Apu, voiced by Hank Azaria


At the recent Television Critics Association press tour, Azaria told reporters that “The Simpsons” was mulling how to address the future of Apu and what the show might do differently with the character. “The idea that anybody, young or old, past or present, was bullied or teased or worse based on the character of Apu on ‘The Simpsons,’ the voice or any other tropes of the character is distressing,” he said.

The fact that Apu is voiced by a white actor is just part of the problem, as many viewers have also cringed over the years at the stereotype of a South Asian man. “The Simpsons” executive producer Al Jean told IndieWire that he recently watched the documentary “The Problem with Apu,” in which comedian Hari Kondabolu interviewed celebrities of South Asian descent about the negative impact that the character has had on them.

“We’ve talked about it,” Jean said of his writers’ room. “Some people are offended by the character and I take that very seriously. Others really love the character. It’s a difficult choice. I don’t want to offend people but we also want to be funny. We don’t want to be totally politically correct. That has never been us. It’s given us a lot of thought.”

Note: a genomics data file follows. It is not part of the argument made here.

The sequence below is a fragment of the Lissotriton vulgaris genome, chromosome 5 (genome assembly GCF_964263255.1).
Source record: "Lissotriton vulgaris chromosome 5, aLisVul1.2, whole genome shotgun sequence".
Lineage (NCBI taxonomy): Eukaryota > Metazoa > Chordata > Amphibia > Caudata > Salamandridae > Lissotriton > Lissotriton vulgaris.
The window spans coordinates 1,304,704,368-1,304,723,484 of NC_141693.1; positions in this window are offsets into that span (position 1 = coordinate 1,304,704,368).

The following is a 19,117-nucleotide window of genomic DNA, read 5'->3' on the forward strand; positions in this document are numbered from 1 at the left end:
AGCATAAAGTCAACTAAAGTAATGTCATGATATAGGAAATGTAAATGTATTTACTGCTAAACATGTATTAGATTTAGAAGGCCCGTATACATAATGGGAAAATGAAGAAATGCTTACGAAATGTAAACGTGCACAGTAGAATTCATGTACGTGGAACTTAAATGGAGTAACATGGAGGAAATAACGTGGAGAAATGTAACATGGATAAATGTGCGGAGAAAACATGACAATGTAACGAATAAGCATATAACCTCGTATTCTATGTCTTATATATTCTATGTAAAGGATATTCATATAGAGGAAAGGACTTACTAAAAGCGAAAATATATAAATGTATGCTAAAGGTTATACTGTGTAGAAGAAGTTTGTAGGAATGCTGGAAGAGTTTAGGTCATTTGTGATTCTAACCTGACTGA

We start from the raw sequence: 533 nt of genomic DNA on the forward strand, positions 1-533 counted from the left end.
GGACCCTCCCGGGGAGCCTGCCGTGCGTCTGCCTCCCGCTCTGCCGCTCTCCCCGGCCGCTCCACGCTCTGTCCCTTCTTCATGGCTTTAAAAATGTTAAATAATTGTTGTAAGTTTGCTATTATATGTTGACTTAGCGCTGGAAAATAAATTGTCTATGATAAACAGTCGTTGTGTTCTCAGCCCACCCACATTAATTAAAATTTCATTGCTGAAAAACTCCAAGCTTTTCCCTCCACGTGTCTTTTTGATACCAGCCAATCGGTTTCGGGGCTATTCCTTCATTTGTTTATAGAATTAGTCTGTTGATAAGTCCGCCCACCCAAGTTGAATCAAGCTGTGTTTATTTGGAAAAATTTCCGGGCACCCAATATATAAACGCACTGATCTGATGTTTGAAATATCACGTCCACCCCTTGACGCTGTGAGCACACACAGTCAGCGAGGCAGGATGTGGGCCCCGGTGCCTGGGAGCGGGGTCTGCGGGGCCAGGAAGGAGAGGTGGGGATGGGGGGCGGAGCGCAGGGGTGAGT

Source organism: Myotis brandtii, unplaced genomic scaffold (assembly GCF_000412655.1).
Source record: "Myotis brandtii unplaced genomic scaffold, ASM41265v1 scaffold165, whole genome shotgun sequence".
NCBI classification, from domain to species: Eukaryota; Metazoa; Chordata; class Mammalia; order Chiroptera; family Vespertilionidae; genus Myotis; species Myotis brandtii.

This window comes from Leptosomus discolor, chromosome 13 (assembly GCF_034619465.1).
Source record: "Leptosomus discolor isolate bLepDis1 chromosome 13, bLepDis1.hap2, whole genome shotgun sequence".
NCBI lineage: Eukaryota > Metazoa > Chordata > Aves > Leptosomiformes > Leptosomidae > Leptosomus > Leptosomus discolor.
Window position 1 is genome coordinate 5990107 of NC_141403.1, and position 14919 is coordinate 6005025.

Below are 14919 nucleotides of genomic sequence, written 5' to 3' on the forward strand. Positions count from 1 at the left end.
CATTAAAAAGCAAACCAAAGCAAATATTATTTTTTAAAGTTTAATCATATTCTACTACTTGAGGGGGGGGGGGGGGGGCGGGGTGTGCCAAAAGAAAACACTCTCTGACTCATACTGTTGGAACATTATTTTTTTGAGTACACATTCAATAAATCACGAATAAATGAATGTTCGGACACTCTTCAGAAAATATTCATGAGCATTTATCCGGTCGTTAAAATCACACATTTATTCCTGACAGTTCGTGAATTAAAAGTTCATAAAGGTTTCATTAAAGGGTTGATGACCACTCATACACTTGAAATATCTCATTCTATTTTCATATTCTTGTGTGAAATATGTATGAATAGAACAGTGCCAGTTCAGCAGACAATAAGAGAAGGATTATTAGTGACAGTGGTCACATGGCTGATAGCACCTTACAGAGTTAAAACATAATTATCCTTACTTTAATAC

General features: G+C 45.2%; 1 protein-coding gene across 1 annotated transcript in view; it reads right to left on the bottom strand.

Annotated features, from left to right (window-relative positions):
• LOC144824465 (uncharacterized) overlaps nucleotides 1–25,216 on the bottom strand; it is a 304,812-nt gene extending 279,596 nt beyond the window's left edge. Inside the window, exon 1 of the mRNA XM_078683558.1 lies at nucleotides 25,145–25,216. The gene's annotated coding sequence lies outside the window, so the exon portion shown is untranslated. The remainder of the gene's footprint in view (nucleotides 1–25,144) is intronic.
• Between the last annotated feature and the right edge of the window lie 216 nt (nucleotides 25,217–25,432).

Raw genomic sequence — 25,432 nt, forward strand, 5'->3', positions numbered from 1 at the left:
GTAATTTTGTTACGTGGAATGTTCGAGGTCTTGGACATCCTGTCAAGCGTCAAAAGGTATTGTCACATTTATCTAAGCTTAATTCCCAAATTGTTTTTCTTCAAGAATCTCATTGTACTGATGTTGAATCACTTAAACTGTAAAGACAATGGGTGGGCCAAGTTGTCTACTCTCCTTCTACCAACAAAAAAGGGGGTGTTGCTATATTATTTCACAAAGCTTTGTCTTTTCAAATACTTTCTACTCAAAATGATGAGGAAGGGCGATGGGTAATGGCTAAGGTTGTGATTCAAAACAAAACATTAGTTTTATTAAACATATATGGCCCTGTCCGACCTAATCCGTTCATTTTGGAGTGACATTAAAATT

In his film, Kondabolu says he’s often told to “let it go” — but he feels like he’s been “letting it go” for 28 years. “I have always loved ‘The Simpsons,'” he said on screen. “It shaped me into the person and the comedian that I am today. I know Apu is one of the smartest characters on ‘The Simpsons’ — granted the bar isn’t very high — but it’s not why people liked him. They just liked his accent.”

Jean said “The Simpsons” has made an effort in recent years to cast more actors of the same ethnicity as their characters. For example, Kevin Michael Richardson (“The Cleveland Show”) is now a regular.

“It’s a complex issue,” he said. “‘Bob’s Burgers’ has men playing women. Six of our main regulars are women and have been, from the beginning, playing boys. No one’s got a problem with that. I think in the future it will be more people of the same ethnicity playing those characters. But also as someone who also hopes that rules continue to be broken, I’d hate to see it be a really hard and fast strict rule. On our show, Kevin plays characters who aren’t African American. Believe me, I’m very aware of the issue. I don’t want to hurt people’s feelings.”